Owning a swimming pool involves regular maintenance routines that include cleaning, adding chemicals and vacuuming. Each task has a certain amount of frequency involved that varies from task to task. Vacuuming is necessary to maintain a pool that is free from debris and other contaminants. There are different styles of vacuums from automatic to manual.
When scheduling the different aspects of routine pool maintenance, a weekly vacuuming is essential to clear water. It also serves to avoid the frequency of adding sanitizing chemicals to the pool on a constant basis. Although testing the levels of the water is a daily task, the frequency of vacuuming once a week helps to maintain adequate chemical levels.
There will come a time when it is necessary to perform spot vacuuming to clear the pool of debris that may come from a summer storm. Using a pool cover during times of inclement weather is a good practice but not always feasible under every situation. Consequently, it is always good practice to check the pool daily when testing chemical levels to determine if it is necessary to vacuum more often than once a week.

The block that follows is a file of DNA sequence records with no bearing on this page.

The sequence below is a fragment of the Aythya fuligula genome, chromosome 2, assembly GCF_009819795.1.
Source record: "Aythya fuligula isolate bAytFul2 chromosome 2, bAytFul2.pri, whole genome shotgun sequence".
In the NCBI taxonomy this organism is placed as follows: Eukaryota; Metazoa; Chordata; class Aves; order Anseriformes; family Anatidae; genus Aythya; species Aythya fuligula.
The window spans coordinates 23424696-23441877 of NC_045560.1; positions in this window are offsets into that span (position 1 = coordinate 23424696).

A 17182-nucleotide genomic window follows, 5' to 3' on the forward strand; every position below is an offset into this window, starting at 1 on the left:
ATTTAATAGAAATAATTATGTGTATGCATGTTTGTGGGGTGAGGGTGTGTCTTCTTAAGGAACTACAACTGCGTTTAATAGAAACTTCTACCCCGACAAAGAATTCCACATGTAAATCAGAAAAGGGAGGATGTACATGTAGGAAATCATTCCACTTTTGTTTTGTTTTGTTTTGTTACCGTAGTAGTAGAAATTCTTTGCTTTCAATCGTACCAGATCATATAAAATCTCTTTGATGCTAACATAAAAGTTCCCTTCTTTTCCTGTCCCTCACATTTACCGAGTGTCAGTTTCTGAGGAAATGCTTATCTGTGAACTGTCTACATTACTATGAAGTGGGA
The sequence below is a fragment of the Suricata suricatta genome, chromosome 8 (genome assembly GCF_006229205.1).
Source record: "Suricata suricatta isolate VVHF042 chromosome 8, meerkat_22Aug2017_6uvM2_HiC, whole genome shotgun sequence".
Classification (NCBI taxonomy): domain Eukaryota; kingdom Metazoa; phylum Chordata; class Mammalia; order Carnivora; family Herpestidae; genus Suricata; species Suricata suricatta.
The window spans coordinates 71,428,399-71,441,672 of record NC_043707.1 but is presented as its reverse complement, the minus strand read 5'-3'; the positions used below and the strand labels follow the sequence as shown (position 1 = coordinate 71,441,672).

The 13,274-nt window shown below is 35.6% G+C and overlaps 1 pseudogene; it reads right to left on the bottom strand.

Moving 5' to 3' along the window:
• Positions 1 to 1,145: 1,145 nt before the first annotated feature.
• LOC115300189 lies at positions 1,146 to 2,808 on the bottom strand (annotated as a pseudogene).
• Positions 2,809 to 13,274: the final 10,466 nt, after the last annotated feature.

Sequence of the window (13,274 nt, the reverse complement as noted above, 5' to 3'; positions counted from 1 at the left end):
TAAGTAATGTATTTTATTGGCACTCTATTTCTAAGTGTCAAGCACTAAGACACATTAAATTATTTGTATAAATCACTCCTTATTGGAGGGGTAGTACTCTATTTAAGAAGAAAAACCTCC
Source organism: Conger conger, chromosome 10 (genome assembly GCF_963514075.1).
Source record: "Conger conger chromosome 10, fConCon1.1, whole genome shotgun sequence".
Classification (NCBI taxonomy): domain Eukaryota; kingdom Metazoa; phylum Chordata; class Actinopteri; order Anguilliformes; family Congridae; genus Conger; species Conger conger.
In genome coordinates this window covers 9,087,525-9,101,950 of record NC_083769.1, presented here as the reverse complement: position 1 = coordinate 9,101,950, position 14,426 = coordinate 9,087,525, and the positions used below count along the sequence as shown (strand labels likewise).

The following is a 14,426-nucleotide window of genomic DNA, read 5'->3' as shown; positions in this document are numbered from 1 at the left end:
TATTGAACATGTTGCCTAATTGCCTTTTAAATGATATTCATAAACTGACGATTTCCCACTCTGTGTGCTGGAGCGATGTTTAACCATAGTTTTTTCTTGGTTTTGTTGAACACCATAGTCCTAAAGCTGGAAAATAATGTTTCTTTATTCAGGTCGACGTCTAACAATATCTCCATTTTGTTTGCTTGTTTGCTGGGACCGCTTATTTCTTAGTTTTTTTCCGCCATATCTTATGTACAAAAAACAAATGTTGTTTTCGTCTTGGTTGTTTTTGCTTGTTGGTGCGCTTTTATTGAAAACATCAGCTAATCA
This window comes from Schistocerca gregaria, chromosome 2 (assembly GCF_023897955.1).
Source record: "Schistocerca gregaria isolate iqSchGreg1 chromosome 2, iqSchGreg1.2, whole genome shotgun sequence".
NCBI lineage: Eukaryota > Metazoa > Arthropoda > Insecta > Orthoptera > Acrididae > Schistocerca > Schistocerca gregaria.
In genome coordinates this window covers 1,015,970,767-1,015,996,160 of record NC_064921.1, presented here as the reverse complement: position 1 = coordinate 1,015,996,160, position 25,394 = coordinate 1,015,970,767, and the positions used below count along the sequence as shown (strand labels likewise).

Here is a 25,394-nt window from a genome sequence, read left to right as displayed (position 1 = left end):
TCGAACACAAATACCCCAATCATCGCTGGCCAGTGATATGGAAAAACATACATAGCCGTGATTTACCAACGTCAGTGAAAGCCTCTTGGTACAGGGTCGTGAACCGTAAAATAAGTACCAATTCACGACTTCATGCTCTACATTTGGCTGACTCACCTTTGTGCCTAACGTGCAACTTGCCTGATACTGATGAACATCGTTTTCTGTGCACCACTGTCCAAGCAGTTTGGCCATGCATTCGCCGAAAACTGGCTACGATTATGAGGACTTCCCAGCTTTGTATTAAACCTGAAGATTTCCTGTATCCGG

Preparing your pool for summer use and winter storage is another time when a thorough vacuuming is warranted. After draining the pool at the end of the season and prior to filling it at the beginning, vacuum the pool completely to remove the sediment from the bottom and anything that may be sticking to the walls. By giving your pool a good cleaning before winterizing it, you can eliminate or lessen the volume of work necessary to open the pool come summer.
Always set the pump on the filter cycle and leave it running when vacuuming. Starting at the shallow end, slowly work the vacuum across the pool in a back and forth manner, finishing in the deep end. As you work toward the edges, sweep up along the walls to clean any attached debris. Take your time; don't rush through the process. You want to do a thorough job, as this will aid the filtering system.
Keith Allen, a 1979 graduate of Valley City State College, has worked at a variety of jobs including computer operator, medical clinic manager, radio talk show host and potato sorter. For over five years he has worked as a newspaper reporter and historic researcher. His works have appeared in regional newspapers in North Dakota and in "North Dakota Horizons" and "Cowboys and Indians" magazines.